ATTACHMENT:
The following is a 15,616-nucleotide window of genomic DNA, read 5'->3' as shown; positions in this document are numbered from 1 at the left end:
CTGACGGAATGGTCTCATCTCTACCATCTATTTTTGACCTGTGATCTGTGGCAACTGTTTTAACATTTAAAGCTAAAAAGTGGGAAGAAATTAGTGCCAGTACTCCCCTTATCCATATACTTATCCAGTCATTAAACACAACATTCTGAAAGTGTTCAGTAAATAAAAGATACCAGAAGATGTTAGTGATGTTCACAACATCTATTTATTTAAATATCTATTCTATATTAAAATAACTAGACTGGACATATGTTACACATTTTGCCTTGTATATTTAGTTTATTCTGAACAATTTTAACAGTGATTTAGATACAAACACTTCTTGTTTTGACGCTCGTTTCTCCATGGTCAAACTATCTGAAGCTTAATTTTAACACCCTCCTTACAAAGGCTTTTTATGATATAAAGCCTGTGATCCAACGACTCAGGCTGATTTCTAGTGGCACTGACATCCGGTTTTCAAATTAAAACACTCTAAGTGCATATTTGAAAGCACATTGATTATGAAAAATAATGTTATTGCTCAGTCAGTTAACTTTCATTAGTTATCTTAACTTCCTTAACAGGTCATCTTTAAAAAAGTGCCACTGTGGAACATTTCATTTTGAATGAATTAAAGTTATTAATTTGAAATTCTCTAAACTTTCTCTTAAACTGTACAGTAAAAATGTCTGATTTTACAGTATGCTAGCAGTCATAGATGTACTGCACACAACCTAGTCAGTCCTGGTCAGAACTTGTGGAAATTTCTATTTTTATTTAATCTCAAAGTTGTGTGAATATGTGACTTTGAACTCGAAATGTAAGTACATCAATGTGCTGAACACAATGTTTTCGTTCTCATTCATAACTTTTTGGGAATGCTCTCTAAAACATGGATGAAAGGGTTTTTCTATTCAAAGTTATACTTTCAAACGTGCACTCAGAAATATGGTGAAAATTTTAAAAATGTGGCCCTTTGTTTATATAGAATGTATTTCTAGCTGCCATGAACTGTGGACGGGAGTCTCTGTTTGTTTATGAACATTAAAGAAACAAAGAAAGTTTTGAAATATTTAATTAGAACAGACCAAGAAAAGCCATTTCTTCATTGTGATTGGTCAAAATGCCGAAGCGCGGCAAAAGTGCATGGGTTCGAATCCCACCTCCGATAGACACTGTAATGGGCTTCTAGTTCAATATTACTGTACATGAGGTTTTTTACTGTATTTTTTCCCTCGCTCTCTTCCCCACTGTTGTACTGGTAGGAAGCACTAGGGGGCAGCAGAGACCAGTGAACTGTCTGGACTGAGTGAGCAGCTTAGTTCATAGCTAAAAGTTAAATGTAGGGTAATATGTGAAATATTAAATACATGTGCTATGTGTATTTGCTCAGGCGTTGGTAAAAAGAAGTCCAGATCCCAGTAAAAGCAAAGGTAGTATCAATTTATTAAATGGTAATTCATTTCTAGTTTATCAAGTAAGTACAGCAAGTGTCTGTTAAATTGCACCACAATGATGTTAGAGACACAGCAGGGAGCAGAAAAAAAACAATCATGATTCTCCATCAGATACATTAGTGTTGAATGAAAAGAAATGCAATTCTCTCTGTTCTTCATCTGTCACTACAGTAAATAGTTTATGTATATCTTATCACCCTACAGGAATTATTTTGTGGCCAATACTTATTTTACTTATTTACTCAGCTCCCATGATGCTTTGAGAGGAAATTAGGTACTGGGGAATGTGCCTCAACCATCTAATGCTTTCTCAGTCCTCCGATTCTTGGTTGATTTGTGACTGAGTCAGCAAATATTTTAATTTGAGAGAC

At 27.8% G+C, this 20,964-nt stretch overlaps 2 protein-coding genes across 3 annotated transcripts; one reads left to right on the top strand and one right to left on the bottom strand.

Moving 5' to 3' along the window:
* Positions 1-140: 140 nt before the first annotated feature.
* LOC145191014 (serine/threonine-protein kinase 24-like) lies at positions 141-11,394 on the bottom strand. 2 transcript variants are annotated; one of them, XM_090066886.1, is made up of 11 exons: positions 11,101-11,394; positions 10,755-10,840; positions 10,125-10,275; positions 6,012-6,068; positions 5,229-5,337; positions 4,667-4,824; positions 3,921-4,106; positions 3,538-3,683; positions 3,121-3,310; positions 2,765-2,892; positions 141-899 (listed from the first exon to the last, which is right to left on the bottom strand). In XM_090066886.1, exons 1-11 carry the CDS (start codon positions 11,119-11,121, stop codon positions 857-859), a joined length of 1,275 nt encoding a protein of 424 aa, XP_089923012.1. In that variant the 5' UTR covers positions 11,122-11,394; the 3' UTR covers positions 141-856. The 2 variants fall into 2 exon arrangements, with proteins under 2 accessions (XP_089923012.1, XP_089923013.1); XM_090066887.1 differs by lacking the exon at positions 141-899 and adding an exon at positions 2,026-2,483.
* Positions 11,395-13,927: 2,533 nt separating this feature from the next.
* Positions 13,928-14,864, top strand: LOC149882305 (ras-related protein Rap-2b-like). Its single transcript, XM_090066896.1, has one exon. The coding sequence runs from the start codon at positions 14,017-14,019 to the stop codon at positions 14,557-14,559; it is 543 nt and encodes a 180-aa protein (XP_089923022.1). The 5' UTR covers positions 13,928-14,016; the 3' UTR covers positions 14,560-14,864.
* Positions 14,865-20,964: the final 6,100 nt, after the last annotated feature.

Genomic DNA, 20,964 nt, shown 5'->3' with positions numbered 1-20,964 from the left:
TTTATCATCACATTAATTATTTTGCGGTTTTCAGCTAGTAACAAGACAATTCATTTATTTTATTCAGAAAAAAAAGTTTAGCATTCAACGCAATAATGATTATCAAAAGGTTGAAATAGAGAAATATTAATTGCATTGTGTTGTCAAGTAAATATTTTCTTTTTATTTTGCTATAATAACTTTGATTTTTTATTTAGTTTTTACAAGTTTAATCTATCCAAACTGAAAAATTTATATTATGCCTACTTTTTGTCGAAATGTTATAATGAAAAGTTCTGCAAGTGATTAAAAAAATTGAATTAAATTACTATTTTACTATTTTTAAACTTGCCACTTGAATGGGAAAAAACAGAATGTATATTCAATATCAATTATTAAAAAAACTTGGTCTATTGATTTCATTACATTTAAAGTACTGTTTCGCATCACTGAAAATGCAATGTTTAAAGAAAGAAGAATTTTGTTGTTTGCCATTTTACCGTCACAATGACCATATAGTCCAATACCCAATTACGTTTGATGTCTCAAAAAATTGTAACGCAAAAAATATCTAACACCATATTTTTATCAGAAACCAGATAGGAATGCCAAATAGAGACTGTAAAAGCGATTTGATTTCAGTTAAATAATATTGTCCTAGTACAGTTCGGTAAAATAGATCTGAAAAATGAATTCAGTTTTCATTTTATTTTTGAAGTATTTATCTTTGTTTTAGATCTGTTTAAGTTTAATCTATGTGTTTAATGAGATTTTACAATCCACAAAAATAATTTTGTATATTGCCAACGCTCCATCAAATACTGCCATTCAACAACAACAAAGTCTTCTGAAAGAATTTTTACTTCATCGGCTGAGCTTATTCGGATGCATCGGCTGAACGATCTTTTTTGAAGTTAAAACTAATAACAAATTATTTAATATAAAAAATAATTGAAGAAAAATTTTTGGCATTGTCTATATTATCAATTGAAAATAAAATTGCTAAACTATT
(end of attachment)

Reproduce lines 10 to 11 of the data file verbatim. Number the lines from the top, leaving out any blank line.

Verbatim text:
Genomic DNA, 20,964 nt, shown 5'->3' with positions numbered 1-20,964 from the left:
TTTATCATCACATTAATTATTTTGCGGTTTTCAGCTAGTAACAAGACAATTCATTTATTTTATTCAGAAAAAAAAGTTTAGCATTCAACGCAATAATGATTATCAAAAGGTTGAAATAGAGAAATATTAATTGCATTGTGTTGTCAAGTAAATATTTTCTTTTTATTTTGCTATAATAACTTTGATTTTTTATTTAGTTTTTACAAGTTTAATCTATCCAAACTGAAAAATTTATATTATGCCTACTTTTTGTCGAAATGTTATAATGAAAAGTTCTGCAAGTGATTAAAAAAATTGAATTAAATTACTATTTTACTATTTTTAAACTTGCCACTTGAATGGGAAAAAACAGAATGTATATTCAATATCAATTATTAAAAAAACTTGGTCTATTGATTTCATTACATTTAAAGTACTGTTTCGCATCACTGAAAATGCAATGTTTAAAGAAAGAAGAATTTTGTTGTTTGCCATTTTACCGTCACAATGACCATATAGTCCAATACCCAATTACGTTTGATGTCTCAAAAAATTGTAACGCAAAAAATATCTAACACCATATTTTTATCAGAAACCAGATAGGAATGCCAAATAGAGACTGTAAAAGCGATTTGATTTCAGTTAAATAATATTGTCCTAGTACAGTTCGGTAAAATAGATCTGAAAAATGAATTCAGTTTTCATTTTATTTTTGAAGTATTTATCTTTGTTTTAGATCTGTTTAAGTTTAATCTATGTGTTTAATGAGATTTTACAATCCACAAAAATAATTTTGTATATTGCCAACGCTCCATCAAATACTGCCATTCAACAACAACAAAGTCTTCTGAAAGAATTTTTACTTCATCGGCTGAGCTTATTCGGATGCATCGGCTGAACGATCTTTTTTGAAGTTAAAACTAATAACAAATTATTTAATATAAAAAATAATTGAAGAAAAATTTTTGGCATTGTCTATATTATCAATTGAAAATAAAATTGCTAAACTATT